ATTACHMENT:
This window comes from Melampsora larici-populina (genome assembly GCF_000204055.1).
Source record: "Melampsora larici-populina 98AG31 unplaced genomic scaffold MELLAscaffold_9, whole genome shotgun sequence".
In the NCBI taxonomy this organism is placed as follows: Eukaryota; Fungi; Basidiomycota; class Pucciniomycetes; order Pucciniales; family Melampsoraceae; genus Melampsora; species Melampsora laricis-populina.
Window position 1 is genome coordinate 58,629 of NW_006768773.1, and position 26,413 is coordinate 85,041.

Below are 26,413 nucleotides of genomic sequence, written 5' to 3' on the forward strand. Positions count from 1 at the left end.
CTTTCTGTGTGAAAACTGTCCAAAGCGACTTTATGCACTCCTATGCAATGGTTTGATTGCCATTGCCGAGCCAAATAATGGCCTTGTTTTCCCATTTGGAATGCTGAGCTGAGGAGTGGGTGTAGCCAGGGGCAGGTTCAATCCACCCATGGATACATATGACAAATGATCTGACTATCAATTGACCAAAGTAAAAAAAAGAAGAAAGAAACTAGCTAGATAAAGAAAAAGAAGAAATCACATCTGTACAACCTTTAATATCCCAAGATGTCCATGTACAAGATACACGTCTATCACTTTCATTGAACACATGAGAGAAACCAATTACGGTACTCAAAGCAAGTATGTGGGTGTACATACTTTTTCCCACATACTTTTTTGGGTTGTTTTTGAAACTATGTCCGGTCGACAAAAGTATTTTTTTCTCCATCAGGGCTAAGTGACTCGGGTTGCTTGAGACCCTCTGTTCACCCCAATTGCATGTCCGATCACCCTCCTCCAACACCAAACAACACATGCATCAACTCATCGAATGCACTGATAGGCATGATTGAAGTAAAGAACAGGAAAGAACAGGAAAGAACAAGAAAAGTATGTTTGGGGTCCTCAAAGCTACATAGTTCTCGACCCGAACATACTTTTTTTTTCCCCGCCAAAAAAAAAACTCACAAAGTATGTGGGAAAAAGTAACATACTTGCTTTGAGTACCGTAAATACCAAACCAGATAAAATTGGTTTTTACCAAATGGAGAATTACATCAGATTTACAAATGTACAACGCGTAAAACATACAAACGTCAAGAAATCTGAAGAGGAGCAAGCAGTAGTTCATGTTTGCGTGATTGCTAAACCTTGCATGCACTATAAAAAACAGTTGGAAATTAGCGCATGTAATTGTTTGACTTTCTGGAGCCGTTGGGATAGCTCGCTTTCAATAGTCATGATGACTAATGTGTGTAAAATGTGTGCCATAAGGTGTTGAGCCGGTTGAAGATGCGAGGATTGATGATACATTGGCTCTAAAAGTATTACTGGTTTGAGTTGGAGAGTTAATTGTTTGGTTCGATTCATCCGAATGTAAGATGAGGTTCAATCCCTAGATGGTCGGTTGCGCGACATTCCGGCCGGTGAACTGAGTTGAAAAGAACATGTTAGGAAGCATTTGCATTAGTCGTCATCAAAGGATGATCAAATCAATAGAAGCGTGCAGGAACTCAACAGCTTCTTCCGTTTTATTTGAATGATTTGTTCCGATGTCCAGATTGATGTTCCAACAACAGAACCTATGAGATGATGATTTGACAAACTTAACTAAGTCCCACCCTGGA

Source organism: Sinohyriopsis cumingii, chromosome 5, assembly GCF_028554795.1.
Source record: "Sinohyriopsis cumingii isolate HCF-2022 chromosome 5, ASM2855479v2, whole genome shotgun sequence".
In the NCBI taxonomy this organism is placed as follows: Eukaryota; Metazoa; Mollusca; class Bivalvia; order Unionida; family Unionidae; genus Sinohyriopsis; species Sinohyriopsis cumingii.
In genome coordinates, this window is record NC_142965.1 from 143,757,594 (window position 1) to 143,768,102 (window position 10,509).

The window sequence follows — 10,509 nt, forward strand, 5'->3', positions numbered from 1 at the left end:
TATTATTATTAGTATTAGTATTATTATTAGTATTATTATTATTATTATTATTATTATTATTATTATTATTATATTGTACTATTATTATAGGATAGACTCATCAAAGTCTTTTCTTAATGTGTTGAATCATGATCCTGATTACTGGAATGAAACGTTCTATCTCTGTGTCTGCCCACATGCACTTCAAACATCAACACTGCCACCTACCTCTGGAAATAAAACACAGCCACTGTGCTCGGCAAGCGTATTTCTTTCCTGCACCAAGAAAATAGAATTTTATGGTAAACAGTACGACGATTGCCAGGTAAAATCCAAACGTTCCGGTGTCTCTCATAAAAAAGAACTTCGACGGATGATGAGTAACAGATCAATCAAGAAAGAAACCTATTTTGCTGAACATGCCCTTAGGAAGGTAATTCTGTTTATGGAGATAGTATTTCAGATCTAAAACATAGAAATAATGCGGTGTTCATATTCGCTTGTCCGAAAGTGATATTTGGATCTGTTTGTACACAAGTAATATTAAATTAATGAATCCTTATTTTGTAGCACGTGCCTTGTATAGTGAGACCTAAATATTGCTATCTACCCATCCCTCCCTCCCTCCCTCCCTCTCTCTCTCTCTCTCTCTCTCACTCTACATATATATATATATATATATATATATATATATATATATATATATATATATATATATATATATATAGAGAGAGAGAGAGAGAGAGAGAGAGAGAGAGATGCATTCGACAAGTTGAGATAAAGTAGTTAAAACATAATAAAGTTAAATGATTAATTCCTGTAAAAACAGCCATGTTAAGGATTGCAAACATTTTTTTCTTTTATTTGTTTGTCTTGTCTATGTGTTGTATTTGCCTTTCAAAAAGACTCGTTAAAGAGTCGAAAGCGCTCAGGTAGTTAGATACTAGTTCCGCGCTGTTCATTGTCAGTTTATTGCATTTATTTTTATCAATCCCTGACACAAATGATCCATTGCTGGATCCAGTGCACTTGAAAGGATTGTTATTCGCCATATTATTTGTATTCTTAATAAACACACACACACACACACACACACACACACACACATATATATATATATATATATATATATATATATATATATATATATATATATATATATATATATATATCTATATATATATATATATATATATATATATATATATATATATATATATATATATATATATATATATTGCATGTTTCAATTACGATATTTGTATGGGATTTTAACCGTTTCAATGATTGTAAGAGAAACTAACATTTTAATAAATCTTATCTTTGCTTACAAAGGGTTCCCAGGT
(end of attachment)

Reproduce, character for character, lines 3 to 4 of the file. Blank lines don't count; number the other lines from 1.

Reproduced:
In the NCBI taxonomy this organism is placed as follows: Eukaryota; Fungi; Basidiomycota; class Pucciniomycetes; order Pucciniales; family Melampsoraceae; genus Melampsora; species Melampsora laricis-populina.
Window position 1 is genome coordinate 58,629 of NW_006768773.1, and position 26,413 is coordinate 85,041.